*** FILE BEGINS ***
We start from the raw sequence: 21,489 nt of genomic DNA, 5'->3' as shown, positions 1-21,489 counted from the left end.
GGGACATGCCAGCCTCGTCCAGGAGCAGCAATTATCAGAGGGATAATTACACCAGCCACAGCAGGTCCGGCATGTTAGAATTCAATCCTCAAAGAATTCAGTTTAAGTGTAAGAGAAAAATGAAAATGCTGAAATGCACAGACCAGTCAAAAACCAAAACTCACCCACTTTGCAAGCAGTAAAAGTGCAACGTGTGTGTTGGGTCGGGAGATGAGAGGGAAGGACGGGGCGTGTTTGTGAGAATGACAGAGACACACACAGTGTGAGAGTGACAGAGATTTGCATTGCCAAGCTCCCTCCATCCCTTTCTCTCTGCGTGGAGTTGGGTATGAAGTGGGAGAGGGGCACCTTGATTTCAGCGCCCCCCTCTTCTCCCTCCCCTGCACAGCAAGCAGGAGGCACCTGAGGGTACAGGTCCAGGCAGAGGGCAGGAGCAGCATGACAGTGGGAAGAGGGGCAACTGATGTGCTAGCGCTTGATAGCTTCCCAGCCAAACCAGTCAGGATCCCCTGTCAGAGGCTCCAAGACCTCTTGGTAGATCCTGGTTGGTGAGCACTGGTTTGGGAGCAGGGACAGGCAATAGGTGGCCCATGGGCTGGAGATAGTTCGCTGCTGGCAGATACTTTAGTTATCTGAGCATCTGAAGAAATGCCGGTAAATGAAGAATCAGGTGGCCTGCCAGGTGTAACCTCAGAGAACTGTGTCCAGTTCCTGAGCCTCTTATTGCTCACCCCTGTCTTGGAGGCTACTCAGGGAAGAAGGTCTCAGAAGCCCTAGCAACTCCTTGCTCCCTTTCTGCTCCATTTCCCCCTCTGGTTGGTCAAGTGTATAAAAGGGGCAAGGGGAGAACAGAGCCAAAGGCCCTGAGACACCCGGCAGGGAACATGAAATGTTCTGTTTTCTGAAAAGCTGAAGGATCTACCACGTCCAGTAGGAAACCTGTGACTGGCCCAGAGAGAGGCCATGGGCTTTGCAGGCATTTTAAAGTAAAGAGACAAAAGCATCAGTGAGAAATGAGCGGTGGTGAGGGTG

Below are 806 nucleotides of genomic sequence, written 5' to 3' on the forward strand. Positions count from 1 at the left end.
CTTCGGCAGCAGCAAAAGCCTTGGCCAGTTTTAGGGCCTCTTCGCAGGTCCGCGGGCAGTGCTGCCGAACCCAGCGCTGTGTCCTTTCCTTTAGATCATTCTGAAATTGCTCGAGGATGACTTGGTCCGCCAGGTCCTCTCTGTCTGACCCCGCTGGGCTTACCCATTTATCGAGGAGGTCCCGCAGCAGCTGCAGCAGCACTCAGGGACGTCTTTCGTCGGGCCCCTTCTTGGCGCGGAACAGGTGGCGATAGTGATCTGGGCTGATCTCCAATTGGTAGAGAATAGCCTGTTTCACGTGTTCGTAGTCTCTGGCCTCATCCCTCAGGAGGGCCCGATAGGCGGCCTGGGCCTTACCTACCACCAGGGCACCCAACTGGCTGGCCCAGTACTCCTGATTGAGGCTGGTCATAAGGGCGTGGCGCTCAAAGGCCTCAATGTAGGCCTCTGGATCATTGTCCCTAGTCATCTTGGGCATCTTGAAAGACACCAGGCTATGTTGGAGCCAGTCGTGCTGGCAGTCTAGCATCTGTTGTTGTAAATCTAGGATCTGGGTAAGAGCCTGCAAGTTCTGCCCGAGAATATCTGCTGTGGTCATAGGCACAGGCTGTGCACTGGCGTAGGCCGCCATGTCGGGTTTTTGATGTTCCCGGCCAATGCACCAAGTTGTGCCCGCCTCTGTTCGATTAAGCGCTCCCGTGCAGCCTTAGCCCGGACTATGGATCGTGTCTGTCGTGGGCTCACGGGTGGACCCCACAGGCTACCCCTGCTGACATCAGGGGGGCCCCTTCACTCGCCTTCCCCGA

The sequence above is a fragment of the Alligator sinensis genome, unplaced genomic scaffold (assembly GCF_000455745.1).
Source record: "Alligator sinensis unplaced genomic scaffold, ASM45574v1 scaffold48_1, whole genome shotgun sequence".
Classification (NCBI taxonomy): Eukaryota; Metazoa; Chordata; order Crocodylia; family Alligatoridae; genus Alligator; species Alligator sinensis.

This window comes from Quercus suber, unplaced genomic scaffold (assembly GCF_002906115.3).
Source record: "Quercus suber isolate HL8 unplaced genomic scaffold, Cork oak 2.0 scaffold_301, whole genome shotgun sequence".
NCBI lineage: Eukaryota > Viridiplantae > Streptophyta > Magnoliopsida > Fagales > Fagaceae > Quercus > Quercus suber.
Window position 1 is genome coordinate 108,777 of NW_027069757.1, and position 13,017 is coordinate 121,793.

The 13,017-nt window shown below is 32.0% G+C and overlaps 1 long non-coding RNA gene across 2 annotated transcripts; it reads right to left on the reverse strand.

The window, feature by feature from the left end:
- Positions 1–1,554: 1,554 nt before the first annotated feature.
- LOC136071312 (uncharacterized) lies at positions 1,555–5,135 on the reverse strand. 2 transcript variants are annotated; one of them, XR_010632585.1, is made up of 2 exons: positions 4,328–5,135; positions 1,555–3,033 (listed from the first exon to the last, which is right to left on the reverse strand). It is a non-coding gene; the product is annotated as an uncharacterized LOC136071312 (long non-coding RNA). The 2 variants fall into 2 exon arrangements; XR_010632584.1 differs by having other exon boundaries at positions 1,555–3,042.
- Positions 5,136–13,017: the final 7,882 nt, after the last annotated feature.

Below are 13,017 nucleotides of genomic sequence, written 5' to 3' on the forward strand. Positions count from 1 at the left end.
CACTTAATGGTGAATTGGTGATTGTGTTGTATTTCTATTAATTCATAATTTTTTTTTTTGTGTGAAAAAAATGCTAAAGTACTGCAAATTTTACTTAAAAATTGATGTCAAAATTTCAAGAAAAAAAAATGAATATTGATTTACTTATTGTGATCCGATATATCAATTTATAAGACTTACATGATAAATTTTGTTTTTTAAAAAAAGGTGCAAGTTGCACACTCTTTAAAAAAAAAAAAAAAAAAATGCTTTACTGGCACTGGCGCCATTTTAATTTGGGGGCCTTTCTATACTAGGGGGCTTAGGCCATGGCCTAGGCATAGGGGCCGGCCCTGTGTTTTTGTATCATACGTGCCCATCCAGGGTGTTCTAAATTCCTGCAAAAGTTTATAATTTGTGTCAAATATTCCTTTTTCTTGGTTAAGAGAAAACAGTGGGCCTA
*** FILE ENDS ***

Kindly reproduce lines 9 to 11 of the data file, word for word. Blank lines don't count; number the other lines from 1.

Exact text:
Source record: "Quercus suber isolate HL8 unplaced genomic scaffold, Cork oak 2.0 scaffold_301, whole genome shotgun sequence".
NCBI lineage: Eukaryota > Viridiplantae > Streptophyta > Magnoliopsida > Fagales > Fagaceae > Quercus > Quercus suber.
Window position 1 is genome coordinate 108,777 of NW_027069757.1, and position 13,017 is coordinate 121,793.